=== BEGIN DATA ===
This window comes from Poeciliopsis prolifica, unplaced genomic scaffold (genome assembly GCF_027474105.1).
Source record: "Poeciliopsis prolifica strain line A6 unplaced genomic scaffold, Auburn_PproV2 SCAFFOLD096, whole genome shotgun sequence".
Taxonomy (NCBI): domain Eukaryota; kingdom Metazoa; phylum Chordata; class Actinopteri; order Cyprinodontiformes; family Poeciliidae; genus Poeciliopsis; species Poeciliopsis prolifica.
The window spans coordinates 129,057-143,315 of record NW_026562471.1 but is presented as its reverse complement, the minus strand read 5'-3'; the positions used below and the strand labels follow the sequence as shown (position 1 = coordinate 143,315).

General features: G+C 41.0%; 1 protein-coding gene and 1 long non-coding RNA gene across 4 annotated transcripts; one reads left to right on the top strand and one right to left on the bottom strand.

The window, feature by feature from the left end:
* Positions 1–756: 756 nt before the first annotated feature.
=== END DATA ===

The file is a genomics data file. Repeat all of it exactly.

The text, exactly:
This window comes from Poeciliopsis prolifica, unplaced genomic scaffold (genome assembly GCF_027474105.1).
Source record: "Poeciliopsis prolifica strain line A6 unplaced genomic scaffold, Auburn_PproV2 SCAFFOLD096, whole genome shotgun sequence".
Taxonomy (NCBI): domain Eukaryota; kingdom Metazoa; phylum Chordata; class Actinopteri; order Cyprinodontiformes; family Poeciliidae; genus Poeciliopsis; species Poeciliopsis prolifica.
The window spans coordinates 129,057-143,315 of record NW_026562471.1 but is presented as its reverse complement, the minus strand read 5'-3'; the positions used below and the strand labels follow the sequence as shown (position 1 = coordinate 143,315).

General features: G+C 41.0%; 1 protein-coding gene and 1 long non-coding RNA gene across 4 annotated transcripts; one reads left to right on the top strand and one right to left on the bottom strand.

The window, feature by feature from the left end:
* Positions 1–756: 756 nt before the first annotated feature.